Literature however reports that there is still a significant proportion of cases (more than 30%) who do not show favourable response to device implantation and the mechanisms advocated to explain those failures included the presence of tissue scar unresponsive to cardiac pacing [169, 170]. In this regard, CMR has emerged as a valuable tool allowing simultaneously evaluating ventricular dyssynchrony using cine-SSFP or tagging techniques [171, 172] and quantifing extent and location of tissue fibrosis with IR-CE techniques as explained above. An inverse relationship between tissue scar demonstrated by CMR and CRT responses was previously shown  and the exam has also proved to be useful for the depiction of coronary venous anatomy to guide optimal leads placement .
6.3. Detection of Intracavitary Thrombi
Thrombus formation occurs in the presence of the so-called Virchow’s triad which includes a hypercoagulability status, hemodynamic changes (stasis, and turbulence), and endothelial injury/dysfunction  and represents a common complication of DCM, usually underestimated with transthoracic echocardiography. In addition, because of the lack of diagnostic criteria, differentiating subacute thrombi from organized thrombi on echocardiography—a distinction that is important in predicting the risk of embolic complications—is challenging.
CMR is the preferred diagnostic tool to recognize its presence which is depicted as a soft-tissue intracavitary lesion, nonenhancing on postcontrast IR-CE images and with a variable signal intensity on either T1 or T2 images [176–178].
The technique has shown an excellent sensitivity and specificity for LV thrombus detection after the infarction and is superior to both transthoracic and transoesophageal echocardiography .
6.4. Evaluation of Global Biventricular Function (Pretreatment and Follow-Up)
Evaluation of global ventricular systolic function with cine-SSFP imaging is currently regarded as the gold standard imaging technique, not affected by the geometric assumptions used in 2D echocardiography for the left ventricle (such as the area/length method).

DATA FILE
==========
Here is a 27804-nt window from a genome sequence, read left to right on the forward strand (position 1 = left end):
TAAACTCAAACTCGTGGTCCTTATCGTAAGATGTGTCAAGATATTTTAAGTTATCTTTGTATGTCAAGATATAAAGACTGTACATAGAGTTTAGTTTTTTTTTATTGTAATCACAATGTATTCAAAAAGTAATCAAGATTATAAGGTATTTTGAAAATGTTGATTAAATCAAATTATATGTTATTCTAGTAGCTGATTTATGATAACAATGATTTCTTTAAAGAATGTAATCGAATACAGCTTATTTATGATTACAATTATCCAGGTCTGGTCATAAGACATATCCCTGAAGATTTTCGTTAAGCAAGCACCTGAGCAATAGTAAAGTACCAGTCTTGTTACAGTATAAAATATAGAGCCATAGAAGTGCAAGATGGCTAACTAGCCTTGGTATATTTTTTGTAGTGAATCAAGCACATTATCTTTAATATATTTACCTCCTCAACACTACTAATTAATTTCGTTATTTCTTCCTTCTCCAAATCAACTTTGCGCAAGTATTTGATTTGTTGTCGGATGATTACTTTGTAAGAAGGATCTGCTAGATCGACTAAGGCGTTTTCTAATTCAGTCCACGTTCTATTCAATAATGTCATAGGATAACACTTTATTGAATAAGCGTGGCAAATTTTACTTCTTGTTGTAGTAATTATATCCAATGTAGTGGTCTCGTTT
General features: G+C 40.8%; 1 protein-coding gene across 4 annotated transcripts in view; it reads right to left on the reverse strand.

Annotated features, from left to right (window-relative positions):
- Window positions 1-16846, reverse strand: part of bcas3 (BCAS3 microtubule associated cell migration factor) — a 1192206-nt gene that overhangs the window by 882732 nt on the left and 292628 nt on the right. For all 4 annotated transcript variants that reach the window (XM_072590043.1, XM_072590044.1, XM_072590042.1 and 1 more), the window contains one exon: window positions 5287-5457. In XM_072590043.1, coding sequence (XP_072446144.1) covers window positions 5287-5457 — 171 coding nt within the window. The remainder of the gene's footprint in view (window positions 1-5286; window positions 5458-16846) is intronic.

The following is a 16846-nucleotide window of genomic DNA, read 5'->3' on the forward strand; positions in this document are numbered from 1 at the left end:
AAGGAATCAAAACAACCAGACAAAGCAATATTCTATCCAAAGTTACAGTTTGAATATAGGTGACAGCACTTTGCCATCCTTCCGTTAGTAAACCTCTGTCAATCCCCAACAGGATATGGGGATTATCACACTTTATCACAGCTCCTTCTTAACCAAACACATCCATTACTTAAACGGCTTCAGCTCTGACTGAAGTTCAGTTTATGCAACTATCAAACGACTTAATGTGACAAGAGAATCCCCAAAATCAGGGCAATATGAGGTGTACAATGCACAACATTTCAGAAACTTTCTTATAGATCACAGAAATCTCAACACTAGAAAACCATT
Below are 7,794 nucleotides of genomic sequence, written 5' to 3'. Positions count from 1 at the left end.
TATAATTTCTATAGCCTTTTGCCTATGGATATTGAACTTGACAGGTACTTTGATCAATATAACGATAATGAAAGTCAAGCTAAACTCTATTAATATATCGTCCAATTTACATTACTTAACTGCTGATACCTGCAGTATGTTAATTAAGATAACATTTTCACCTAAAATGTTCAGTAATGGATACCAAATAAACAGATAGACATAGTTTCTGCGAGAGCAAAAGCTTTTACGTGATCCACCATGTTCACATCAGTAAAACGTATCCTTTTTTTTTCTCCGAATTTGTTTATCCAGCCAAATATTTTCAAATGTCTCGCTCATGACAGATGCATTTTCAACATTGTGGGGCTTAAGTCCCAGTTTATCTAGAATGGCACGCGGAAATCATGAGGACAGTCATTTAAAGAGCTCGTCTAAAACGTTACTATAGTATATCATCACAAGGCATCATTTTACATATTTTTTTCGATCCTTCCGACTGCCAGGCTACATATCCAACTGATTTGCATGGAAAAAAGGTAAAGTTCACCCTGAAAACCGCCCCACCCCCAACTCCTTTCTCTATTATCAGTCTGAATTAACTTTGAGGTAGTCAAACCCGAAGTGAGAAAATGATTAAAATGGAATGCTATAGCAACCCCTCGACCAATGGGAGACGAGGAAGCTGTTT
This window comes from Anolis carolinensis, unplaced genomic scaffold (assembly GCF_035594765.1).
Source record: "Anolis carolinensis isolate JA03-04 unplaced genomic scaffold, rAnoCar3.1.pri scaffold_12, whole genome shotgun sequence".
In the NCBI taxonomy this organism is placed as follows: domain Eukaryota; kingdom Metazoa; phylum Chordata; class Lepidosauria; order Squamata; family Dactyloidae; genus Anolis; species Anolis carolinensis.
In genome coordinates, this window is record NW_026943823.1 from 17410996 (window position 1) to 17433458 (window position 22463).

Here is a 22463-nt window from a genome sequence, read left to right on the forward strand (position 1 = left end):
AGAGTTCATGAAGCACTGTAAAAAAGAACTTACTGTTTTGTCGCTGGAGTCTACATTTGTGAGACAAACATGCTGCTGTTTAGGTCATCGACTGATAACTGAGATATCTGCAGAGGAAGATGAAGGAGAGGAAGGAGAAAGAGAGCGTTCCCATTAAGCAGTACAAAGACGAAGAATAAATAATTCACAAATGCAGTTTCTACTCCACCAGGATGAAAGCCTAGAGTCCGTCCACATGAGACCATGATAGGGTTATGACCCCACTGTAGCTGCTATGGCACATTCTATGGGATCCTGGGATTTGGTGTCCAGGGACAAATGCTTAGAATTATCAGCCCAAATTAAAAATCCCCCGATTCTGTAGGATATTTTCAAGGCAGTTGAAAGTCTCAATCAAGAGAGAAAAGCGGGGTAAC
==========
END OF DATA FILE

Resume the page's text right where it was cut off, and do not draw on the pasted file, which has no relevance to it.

Furthermore, the approximation in delineating endocardial border with CMR approach is considerably less than with 2D echocardiography minimizing operator dependence and intra- and inter-observer reproducibility variability [180, 181].
In DCM, LV ejection fraction is the strongest predictor of progression to heart failure, while LV volume and mass are independently correlated with mortality and morbidity; therefore accurate quantification of all these parameters is essential for adequate patient’s evaluation and also to monitor progression of disease and response to different therapeutic agents. Except for the mildly dilated forms of the disease, both ventricular chambers show a moderate to severe degree of dilatation with a severely impaired ejection fraction (e.g., lower than 20%) which requires accurate volumetric quantification and geometric follow-up changes [182, 183].
Chamber enlargement is also associated with valvular insufficiency which can be assessed with phase-contrast sequences representing an accurate technique for quantifying the severity of valve regurgitation and for providing information on diastolic function [184, 185].
6.5. Differential Diagnosis in Nonischaemic Forms
Differentiation between various forms of nonischemic DCM is still a complex and partially investigational issue of CMR in which the unique tissue characterization capability of the exams might offer a significant diagnostic added contribution as compared to conventional diagnostic tools [186–190].
CMR, in general, allows characterization of acute versus chronic injuries using T2w-imaging and T2-mapping techniques (Figure 4), quantification of intramyocardial irondeposition with T2∗ techniques in patients with hemochromatosis, and provides data regarding necrosis/fibrosis with LGE representing a valuable noninvasive alternative to endomyocardial biopsy [191, 192].
A pattern-based approach of LGE was previously reported in literature  relying on the concept that the location (subendocardial, transmural, subepicardial, or mesocardial) and pattern (focal or diffuse) of abnormal LGE allow not only differentiating between ischemic (infarct-related) and nonischemic cardiomyopathies but also ruling out differential diagnoses in cases of nonischemic forms.